Steeped in both cultural and religious significance, the building includes both dark and light wings including the Legacy of Absence Gallery, Room of Remembrance and Hall of Reflection.

An area that was added just before the grand opening was a special Take a Stand Center, which has gained worldwide attention because it has a forward-looking emphasis on multiple areas of social justice, empowerment of all people and a reminder that people must stand together against hatred of all forms.  

For Eisen, the most difficult part of the project is one he shares with everyone in the production/post field ... feedback on the final cut.

He delivered the finished 20-minute documentary to the museum's executive director in late January of last year.  

At the end of the year, he was surprised to receive a review response from her:
"It has taken me 8 months to watch the wonderful Stanley T video, but I finally did - from Berlin (and post-TAS opening). You did an outstanding job of editing a lot of material down to just the right length with meaningful explanations. It was great to watch, and I learned a bit too.
Many thanks for the outstanding job. It is important for the Museum to have this content from Stanley."   

Living Memories - A visitor stops at the Take a Stand Center at the Illinois Holocaust Museum and Education Center. The unique exhibit enables visitors to interact with 13 recorded Holocaust survivors via 3-D holography.

Now that the film is a prominent part of the Holocaust Museum, a number of people have asked Eisen why the facility is located in Skokie.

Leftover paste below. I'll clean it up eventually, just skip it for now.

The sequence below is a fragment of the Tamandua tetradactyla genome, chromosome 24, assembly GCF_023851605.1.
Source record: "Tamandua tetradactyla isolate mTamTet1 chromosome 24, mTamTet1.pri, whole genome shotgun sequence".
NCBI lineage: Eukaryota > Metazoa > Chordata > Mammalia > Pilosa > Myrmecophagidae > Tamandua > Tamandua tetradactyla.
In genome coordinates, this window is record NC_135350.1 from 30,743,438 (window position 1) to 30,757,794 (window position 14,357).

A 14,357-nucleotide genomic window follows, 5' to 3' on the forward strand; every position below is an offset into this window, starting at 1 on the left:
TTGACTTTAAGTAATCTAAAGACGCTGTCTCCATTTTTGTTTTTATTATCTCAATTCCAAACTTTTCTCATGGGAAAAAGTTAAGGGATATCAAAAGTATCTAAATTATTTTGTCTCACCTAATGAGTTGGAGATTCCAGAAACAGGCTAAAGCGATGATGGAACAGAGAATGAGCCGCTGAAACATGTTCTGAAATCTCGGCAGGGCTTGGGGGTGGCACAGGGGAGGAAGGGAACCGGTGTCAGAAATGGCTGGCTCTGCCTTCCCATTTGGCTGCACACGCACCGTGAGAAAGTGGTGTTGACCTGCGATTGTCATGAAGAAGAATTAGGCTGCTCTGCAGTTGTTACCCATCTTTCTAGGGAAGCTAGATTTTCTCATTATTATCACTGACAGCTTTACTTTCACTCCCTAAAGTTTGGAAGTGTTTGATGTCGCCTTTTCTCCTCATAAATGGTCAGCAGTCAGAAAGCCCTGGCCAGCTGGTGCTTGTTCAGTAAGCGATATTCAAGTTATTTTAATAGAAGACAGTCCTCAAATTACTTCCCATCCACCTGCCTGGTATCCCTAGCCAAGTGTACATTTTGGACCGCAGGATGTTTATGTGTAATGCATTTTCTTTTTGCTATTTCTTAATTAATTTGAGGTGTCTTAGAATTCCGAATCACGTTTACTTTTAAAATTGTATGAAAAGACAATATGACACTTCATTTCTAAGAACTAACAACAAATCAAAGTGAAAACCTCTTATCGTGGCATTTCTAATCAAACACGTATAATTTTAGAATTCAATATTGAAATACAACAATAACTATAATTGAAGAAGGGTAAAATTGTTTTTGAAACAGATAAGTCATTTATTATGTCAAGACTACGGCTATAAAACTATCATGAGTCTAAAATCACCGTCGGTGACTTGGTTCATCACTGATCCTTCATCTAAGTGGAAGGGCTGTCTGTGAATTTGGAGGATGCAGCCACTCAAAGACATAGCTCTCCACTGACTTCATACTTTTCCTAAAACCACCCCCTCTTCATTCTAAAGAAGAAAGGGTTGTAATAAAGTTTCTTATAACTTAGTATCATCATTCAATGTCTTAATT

"Outside of Israel," Eisen explained, "The city has the largest per capita population of survivors.  And Skokie citizens wanted their lineage; and, in fact, everyone to experience pre-war European life, the ghettos, the concentration camps, liberation and peoples' resettlement.  

"Sometimes we forget how far we've come and how far we have to go," he emphasized, "It's important for people to understand why they have to take a stand."

Complete documentary can be viewed at - https://youtu.be/YubW_yXyry8

Somber Entry - Near the Museum's entry stands an early 20th century German rail car of the type used to transport Jews to concentration camps.

Undercover author Miles Weston has spent more than 30 years in the storage, software and video industry, indulging in, among other things, marketing activities in promoting PC, CE, communications, content technology and their applications . Contact Miles through his editor by clicking here.